The director of the Headache Center of Southern California discussed his research from AHS 2021 which evaluated safety and efficacy of combined treatment with CGRPs and onabotulimtoxinA.
"On average, what we saw happening across this year-long treatment is an additional 4-day reduction [in monthly headache days], from 12 to 8. That’s interesting that it didn’t go to zero. If it had gone to zero, you might have argued that the monoclonal antibody was the driving force that wiped out the headache and that you don’t need the Botox.”
Led by Andrew M. Blumenfeld, MD, a study presented at the 2021 American Headache Society 63rd Annual Scientific Meeting, June 3-6, evaluated the real-world safety and benefits of combination treatment with a calcitonin gene-related peptide (CGRP) monoclonal antibody (mAb) and onabotulinumtoxinA (Botox; Allergan/AbbVie) in a cohort of patients with chronic migraine. A total of 172 patients were treated with 2 or more consecutive cycles of onabotulinumtoxinA with at least 1 month of subsequent combination treatment with a CGRP mAb and onabotulinumtoxinA.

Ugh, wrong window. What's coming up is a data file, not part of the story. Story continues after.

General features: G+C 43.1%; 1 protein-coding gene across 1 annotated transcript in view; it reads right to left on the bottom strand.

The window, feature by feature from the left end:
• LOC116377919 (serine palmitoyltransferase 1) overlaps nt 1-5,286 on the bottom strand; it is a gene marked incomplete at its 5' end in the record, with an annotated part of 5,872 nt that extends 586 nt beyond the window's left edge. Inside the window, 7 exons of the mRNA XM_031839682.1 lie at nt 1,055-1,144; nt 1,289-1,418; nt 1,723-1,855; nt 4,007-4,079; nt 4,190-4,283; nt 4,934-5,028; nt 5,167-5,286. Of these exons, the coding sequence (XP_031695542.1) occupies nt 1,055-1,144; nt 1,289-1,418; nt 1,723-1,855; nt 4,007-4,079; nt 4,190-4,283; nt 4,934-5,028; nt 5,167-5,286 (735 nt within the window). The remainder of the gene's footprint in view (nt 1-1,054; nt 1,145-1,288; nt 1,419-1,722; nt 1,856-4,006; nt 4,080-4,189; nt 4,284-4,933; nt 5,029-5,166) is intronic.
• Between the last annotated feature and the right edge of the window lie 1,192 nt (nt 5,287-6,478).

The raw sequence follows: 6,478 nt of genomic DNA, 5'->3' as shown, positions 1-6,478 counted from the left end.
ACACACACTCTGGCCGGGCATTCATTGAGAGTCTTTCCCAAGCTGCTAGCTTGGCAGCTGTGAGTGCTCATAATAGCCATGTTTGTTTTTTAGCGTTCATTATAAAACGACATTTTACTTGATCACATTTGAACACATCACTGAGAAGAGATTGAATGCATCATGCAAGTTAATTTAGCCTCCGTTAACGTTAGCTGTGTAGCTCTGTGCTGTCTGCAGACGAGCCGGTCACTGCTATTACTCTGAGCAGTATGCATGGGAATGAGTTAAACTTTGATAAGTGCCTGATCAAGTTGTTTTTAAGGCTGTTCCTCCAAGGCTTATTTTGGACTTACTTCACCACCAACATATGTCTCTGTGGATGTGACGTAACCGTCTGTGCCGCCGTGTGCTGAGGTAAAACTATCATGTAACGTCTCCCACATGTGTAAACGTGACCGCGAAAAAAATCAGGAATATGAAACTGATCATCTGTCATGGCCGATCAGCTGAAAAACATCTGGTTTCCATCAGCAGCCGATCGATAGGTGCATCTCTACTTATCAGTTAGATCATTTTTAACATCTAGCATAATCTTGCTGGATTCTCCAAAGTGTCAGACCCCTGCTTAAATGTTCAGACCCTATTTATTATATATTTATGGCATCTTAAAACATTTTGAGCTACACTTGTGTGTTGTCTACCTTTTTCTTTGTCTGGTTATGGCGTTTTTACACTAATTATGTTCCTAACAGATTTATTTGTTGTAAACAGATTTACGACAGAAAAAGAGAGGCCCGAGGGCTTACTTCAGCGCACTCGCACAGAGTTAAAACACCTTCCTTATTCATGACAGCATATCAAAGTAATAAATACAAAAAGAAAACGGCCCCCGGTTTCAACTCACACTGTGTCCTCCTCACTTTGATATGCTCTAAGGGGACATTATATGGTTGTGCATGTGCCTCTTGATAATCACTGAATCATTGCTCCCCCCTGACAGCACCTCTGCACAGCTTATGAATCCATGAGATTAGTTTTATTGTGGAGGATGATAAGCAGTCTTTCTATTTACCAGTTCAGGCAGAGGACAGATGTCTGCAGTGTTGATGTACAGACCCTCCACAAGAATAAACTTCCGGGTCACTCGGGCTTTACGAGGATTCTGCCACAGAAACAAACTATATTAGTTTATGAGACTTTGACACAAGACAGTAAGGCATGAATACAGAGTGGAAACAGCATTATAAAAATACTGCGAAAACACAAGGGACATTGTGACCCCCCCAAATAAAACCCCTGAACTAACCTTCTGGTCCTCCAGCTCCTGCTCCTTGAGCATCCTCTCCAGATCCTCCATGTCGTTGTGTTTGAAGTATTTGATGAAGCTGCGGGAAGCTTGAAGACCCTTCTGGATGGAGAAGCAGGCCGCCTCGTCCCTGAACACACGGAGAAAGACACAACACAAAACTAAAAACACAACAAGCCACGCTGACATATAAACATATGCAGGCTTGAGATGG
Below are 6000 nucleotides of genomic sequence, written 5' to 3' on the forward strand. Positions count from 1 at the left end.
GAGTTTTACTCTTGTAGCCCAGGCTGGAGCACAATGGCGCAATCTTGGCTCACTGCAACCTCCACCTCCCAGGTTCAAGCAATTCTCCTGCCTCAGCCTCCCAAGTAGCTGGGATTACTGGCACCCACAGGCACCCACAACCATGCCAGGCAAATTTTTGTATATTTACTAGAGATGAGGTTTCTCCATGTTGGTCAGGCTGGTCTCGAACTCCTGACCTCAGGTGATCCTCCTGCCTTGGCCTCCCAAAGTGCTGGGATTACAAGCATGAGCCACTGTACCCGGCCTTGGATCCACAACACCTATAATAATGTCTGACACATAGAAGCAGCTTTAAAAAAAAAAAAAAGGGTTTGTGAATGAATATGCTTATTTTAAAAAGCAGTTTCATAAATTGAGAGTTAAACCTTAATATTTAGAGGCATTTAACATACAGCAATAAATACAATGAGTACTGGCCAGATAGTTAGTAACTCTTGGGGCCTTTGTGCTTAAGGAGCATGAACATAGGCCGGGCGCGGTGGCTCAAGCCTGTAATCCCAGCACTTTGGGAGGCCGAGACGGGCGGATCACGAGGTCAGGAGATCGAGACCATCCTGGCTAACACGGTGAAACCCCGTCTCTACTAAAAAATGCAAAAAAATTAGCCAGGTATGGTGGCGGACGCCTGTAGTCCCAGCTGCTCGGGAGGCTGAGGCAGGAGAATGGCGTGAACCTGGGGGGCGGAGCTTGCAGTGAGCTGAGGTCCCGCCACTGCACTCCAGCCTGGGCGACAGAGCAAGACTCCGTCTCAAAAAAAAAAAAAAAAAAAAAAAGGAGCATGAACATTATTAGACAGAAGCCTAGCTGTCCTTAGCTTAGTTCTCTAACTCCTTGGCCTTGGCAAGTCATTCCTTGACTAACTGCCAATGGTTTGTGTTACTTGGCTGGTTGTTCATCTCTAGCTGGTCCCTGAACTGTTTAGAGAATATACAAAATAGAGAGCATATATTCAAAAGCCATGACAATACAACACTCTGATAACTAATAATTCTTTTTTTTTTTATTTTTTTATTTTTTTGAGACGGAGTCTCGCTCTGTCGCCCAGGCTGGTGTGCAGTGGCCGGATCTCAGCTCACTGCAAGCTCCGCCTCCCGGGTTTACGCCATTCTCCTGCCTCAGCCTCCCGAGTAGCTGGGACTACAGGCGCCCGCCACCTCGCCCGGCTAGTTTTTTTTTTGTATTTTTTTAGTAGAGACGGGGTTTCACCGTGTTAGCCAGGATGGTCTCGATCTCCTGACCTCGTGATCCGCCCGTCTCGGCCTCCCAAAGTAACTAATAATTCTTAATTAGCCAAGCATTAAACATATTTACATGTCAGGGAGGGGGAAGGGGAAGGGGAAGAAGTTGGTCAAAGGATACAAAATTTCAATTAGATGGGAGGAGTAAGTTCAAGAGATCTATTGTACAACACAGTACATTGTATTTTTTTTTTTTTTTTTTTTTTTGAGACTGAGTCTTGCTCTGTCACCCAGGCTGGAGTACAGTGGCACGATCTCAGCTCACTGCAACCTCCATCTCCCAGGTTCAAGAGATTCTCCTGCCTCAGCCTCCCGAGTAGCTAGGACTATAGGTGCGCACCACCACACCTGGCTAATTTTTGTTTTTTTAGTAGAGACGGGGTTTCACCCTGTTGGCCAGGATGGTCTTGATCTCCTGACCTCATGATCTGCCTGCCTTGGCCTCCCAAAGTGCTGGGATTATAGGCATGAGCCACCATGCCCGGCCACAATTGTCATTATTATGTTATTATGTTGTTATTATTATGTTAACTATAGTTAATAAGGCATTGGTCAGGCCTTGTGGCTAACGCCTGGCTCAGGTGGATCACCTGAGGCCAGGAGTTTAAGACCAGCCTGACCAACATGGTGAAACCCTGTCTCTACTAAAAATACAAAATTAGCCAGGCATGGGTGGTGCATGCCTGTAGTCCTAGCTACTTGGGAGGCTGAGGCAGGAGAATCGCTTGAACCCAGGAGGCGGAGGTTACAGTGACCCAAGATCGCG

Results showed that the dual treatment was well tolerated, with no new safety signals identified. The combination was associated with additional clinically meaningful improvements in headache frequency and migraine-related disability compared with onabotulinumtoxinA alone.
Blumenfeld, director of the Headache Center of Southern California, sat down with NeurologyLive to discuss the study and the implications of the results for clinical practice.
For more coverage of AHS 2021, click here.